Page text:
Citing pandemic, Alberta suspends environmental reporting rules

The Alberta government has suspended a number of environmental reporting requirements through a ministerial order signed by environment minister Jason Nixon, saying industry is likely to face hardship due to the COVID-19 outbreak if forced to comply with those rules.

Decision follows U.S. Environmental Protection Agency waiving enforcement last week

The Alberta government has suspended a number of reporting requirements under the Environmental Protection and Enhancement Act, the Water Act and the Public Lands Act, citing hardships brought on by the COVID-19 outbreak. (CBC)

The Alberta government has suspended a number of environmental reporting requirements through a ministerial order signed by environment minister Jason Nixon, saying industry is likely to face hardship due to the COVID-19 outbreak if forced to comply with those rules.

The order, which was signed on Tuesday, suspends environmental reporting requirements for the Environmental Protection and Enhancement Act (EPEA), the Water Act and the Public Lands Act, except in cases of drinking and wastewater facilities.

The move follows a step taken by the U.S. Environmental Protection Agency (EPA) on Thursday, which also cited the coronavirus pandemic as the reason behind it waiving enforcement on a number of environmental protections.

Alberta's order is not due to lapse until August, unless terminated sooner. The province said operators are still required to fully comply with all other environmental regulations during this period and report any emergencies to the government.

"To be clear, monitoring, record keeping and other activities will continue. Due to the pandemic, we are simply temporarily waiving filing deadlines to report this information," said Jess Sinclair, press secretary to Nixon in an email to CBC News.

'What's the intention here?'

Martin Olszynski, an associate resource law professor at the University of Calgary, said the EPA's policy, though not identical, is stricter in some ways compared to what is being introduced in Alberta.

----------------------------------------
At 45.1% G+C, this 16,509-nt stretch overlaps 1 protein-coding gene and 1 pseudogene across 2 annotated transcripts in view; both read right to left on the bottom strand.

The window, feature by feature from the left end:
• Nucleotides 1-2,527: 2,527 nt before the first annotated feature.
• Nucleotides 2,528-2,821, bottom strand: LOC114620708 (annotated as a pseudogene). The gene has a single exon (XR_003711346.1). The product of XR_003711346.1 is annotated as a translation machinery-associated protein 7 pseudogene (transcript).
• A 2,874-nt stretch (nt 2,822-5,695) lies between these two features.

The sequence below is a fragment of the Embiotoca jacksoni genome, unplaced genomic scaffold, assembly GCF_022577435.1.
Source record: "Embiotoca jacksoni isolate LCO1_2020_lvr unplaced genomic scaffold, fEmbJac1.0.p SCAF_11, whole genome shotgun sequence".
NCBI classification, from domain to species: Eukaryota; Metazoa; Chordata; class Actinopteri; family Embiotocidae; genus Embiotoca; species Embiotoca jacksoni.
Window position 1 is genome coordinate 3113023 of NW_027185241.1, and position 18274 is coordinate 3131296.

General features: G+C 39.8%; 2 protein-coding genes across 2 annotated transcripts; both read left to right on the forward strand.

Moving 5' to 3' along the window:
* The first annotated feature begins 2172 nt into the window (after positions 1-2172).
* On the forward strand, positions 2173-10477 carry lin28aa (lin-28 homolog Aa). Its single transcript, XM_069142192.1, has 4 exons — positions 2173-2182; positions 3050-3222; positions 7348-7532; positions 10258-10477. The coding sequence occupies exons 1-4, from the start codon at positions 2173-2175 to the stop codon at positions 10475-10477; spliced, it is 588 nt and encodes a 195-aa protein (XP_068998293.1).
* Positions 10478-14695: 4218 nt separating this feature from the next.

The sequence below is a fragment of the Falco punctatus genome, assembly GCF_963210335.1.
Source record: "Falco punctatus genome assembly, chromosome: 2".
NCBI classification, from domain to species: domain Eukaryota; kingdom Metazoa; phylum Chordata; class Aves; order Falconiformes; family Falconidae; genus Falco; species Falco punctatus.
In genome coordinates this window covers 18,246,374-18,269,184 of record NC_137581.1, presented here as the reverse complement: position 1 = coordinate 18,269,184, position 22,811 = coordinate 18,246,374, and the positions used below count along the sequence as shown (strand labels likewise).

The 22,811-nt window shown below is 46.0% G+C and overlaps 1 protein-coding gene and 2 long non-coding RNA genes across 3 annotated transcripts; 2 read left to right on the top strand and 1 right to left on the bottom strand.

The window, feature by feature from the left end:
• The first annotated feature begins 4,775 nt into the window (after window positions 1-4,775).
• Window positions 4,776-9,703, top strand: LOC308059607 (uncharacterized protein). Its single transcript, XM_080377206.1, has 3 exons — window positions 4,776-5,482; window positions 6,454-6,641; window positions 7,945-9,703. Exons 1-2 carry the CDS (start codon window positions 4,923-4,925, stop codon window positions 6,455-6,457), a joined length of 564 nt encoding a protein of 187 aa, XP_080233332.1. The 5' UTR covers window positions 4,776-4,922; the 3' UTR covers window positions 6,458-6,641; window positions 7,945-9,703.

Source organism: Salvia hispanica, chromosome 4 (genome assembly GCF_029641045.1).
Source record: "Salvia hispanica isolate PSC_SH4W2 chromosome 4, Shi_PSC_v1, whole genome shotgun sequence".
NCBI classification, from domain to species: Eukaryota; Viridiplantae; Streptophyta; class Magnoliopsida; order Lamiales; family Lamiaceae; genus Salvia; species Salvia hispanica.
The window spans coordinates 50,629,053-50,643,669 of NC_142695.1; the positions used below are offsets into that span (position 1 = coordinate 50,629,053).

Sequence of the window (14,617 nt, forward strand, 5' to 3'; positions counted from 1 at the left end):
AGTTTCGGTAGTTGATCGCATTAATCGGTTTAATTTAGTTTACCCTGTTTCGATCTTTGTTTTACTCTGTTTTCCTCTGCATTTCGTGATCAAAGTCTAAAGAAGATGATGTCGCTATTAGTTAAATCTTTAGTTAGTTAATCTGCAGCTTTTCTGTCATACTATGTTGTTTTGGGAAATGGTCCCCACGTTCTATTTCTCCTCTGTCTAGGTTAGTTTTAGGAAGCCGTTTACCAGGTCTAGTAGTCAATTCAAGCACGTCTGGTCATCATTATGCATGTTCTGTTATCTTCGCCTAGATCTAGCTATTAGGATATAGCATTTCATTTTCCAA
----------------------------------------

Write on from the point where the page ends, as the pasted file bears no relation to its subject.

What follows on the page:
"There's a requirement [in the EPA move] that's tied back to, you're unable to do this because of public and health and safety concerns in relation to COVID-19. Whereas this one doesn't do that at all," Olszynski said.

"This one is almost like a blanket exemption."

In the order, the Alberta government says industry must still "record and retain complete information relating to any reporting or return requirements" — data gathering activities which Olszynski said could pose risks from a public health perspective.

"But it doesn't prohibit those. It just doesn't require the proponents to submit that information, which, you know, in this day and age, with few exceptions, usually just means filing and pressing a couple buttons on a computer to submit electronically, your report," he said.

"So it's left a lot of us scratching our heads a bit. What's the intention here, and what's the rationale?"

Olszynski cited Alberta's announcement on Tuesday that it had agreed to invest approximately $1.1 billion US as equity in the Keystone XL project as a reason why, in his opinion, the order hadn't been explained sufficiently.

"Construction on Keystone XL is going to begin immediately. So, if you can begin construction on a pipeline immediately, it's hard to understand how, from any kind of public health perspective, you can't have proponents submitting reports of their environmental data," he said.

Possible outcomes

The order will reduce costs, Olszynski said, given that analyzing, organizing and readying data to be submitted has a price tag.

"That's my most generous interpretation that I can give it," he said. "But I'll be frank, I've read a lot of approvals, and I've read a lot of the reports that are submitted as part of these approvals. These are not hugely sophisticated exercises."

On the flip side, Olszynski said a months-long interruption in data could undermine reliability and researchers' ability to infer anything from that data.

"The thing that probably some of us fear is that some proponents will see this as a licence or an invitation to not actually do the gathering," he said. "In this context, when you send a message to your regulatory community that, 'This is not as important to us right now, because we're dealing with this other thing.'

"There's a danger there that people will see it as an invitation or a licence to play fast and loose with the rules."

Project examples

An example of what regulations are involved in these types of scenarios is illustrated in the case of Fortress Mountain Resort, which in October of 2019 was allowed to change its water license.

Shaun Fluker, environmental law professor at the University of Calgary, said the reporting requirement of that approval required Fortress to regularly report flow rates — something the new order pauses.

"Yes, they still have to record the information. But nobody's going to know, until it's long after the fact, whether or not the flow rate was where it needed to be," Fluker said. "So, routine reporting requirements are arguably, in some cases, the bedrock of the regulatory apparatus."

Fluker said the moves run the risk of looking like an overreach given how quickly they were enacted.

"The risk of any of these powers, is that they're exercised without democratic dialogue," he said. "Time is of the essence, no doubt, but another day or two to debate whether or not we've got enough mechanisms in here to ensure we're not creating more problems than we're solving — I think we would have that time."


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